despre timpi scosi pe circuit. daca rasfoiti forumul veti gasi timpi pentru mai multe circuite.

foarte dragut este sa vezi cum se comporta acele masini pe circuit:D


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Valentin50014
post Nov 19 2005, 12:33 AM
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QUOTE(Iulian HondaFan)
iar quattro numai 50% din cuplu. asta inseamna RWD pe vreme buna si AWD pe zloata,

Iulian, link-ul Nissan mi-a lasat un gust amar. Este destul de jenant sa-ti lauzi noul tau sistem AWD facand o comparatie cu un model al concurentei ceva mai vechi.
Quattro nu este sub AWD al Subaru, Nissan, sau BMW, ci, cred eu, deasupra lor. Foarte apropiat de Subaru dar peste ceilalti din concurenta....

Apropo, Quattro permite transferul tractiunii intre 0-100 si 100-0, deci ceea ce se scrie in acel link este deformat, daca doresti informatii despre sistemul AWD al Audi nu trebuie sa te uiti pe situl Nissan...


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Iulian HondaFan
post Nov 19 2005, 01:40 AM
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la care Quattro te referi? din cate stiu pe A4 si A6 se foloseste diferentialul Torsen care face transfer maxim de 67/33 pana la 33/67 (vezi primul post). nu am gasit nicaieri explicat de Audi cat transfer maxim pot face pe spate. probabil ca datele date de Nissan sunt inexacte cu numai 50% pe spate ( sau se refera la variante Quattro mai vechi) dar sistemele cu Torsen nu pot impartii cuplul mai mult de ratia respectiva din start.

100% fata si spate nu face nici un sistem... ai vreun link?


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Valentin50014
post Nov 19 2005, 01:50 AM
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Sunt mai multe genreatii de AWD la Audi, ca mai peste tot. Haldex face demult 0-100 si 100-0. Cu noul quattro torsen, si acesta din urma i-a calcat pe urme.
Scuza-ma, ca nu mai raman in aceata noapte, dar este destul de tarziu aici. Maine, la prima ora am sa incerc sa gasesc ceva, sper sa nu ma fi inselat... blush.gif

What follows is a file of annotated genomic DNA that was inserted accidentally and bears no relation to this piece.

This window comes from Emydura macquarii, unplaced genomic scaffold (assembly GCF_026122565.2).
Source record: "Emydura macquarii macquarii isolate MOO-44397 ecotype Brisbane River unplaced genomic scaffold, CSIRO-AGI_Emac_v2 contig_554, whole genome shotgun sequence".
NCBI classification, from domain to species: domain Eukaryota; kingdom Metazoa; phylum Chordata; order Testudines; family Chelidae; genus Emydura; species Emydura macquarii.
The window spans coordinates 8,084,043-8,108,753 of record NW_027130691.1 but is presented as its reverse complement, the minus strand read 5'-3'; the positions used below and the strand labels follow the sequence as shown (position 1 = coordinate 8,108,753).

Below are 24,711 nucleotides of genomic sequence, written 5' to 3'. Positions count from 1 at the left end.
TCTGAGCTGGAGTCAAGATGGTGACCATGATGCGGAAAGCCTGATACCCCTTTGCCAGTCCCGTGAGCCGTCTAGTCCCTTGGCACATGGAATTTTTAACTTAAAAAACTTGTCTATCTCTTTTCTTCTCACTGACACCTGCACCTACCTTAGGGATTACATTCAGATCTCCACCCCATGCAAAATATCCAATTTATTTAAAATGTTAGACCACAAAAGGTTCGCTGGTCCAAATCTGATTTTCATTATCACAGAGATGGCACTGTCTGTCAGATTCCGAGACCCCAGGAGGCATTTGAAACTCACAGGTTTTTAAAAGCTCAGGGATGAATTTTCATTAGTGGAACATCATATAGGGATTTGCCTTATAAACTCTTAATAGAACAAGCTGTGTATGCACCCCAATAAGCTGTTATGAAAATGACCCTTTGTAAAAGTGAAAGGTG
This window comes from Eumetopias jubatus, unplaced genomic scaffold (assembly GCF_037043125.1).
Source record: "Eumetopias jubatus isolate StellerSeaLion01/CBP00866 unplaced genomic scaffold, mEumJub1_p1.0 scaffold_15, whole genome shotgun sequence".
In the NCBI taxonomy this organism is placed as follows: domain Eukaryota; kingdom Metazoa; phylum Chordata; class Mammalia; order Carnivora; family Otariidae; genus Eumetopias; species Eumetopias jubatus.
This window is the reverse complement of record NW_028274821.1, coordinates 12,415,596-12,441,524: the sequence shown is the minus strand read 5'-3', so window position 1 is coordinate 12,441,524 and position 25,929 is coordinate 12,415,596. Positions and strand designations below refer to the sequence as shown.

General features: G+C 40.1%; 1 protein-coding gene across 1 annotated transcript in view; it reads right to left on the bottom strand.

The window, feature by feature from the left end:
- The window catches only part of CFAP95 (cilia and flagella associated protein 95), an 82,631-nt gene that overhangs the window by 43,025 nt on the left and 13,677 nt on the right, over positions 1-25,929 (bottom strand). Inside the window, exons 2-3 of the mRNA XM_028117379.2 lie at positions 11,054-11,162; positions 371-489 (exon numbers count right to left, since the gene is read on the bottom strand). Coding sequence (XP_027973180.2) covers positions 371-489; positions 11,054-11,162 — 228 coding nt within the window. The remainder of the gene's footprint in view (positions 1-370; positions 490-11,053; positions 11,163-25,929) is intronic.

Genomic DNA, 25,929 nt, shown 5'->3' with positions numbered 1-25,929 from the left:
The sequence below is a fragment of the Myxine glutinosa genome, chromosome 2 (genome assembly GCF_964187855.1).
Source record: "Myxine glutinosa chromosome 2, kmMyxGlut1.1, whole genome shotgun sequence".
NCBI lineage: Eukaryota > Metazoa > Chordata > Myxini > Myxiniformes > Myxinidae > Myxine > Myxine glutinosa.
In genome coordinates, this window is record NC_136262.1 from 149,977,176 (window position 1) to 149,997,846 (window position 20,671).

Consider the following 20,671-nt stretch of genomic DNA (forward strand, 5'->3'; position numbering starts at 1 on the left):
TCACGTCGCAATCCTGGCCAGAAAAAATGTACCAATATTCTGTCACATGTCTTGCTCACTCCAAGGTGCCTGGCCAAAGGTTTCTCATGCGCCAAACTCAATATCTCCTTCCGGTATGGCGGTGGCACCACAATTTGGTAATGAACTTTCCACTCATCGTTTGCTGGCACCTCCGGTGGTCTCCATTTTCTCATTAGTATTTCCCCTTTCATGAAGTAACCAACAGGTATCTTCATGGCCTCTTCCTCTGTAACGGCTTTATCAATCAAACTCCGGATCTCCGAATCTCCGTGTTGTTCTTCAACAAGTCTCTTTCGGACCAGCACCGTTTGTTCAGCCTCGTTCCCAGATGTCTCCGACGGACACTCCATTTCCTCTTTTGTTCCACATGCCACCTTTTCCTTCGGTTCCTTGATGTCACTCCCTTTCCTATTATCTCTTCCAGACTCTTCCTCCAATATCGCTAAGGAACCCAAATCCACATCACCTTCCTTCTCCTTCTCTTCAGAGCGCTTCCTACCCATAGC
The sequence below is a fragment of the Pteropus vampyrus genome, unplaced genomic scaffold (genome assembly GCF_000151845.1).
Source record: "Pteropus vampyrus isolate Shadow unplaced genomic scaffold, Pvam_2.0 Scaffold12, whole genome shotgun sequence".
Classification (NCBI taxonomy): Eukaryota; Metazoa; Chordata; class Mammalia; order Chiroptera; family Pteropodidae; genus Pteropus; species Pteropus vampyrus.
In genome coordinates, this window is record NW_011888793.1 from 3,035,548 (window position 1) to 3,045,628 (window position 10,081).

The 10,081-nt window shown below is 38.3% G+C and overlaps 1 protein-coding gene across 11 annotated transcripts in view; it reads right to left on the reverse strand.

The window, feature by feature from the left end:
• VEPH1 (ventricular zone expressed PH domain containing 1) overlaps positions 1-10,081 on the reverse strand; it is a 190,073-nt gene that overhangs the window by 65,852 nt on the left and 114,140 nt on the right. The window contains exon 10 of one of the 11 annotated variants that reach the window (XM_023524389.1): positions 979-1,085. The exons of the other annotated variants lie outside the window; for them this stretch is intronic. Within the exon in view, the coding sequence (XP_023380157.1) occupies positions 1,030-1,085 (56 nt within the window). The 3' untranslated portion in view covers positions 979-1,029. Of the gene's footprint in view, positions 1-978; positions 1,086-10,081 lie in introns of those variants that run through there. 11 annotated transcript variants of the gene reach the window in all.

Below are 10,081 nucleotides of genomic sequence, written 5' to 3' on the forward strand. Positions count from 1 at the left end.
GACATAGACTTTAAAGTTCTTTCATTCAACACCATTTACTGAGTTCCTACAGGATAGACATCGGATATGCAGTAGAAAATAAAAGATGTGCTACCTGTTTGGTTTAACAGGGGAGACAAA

P.S. Maxim 50-50 nu mai e demult la Audi, jenant pentru Nissan...


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Iulian HondaFan
post Nov 19 2005, 01:54 AM
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Haldex este folosit numai pe TT si A3 din cate stiu ( si similar 4 motionul Passat actual si Golf4 R32, Octavia, Golf5 4 motion, etc.).

articolul respectiv este din 2003.

nu-i graba. somn usor!


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Paul46623
post Nov 19 2005, 12:05 PM
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In stare initiala, Haldexul este un simplu FWD (100/0). Atunci cand modulul de control detecteaza ruperea aderentei, sistemul transfera putere spre osia spate pana la 100%. TORque SENding nu poate face asta (asa cum a spus si Iulian, este limitat la 34/66-66/34), insa la el puterea este in mod normal distribuita 50/50.
Din cate stiu, X-ul de la BMW beneficiaza de faptul ca in mod normal distribuita greutatii la multe modele este deja f aproape de 50/50 (ratia este cam 52/48 daca imi aduc bine aminte); asta ii usureaza oarecum 'munca'.
Stie cineva daca sistemul Integrale de pe Lancia e de tip TORSEN ?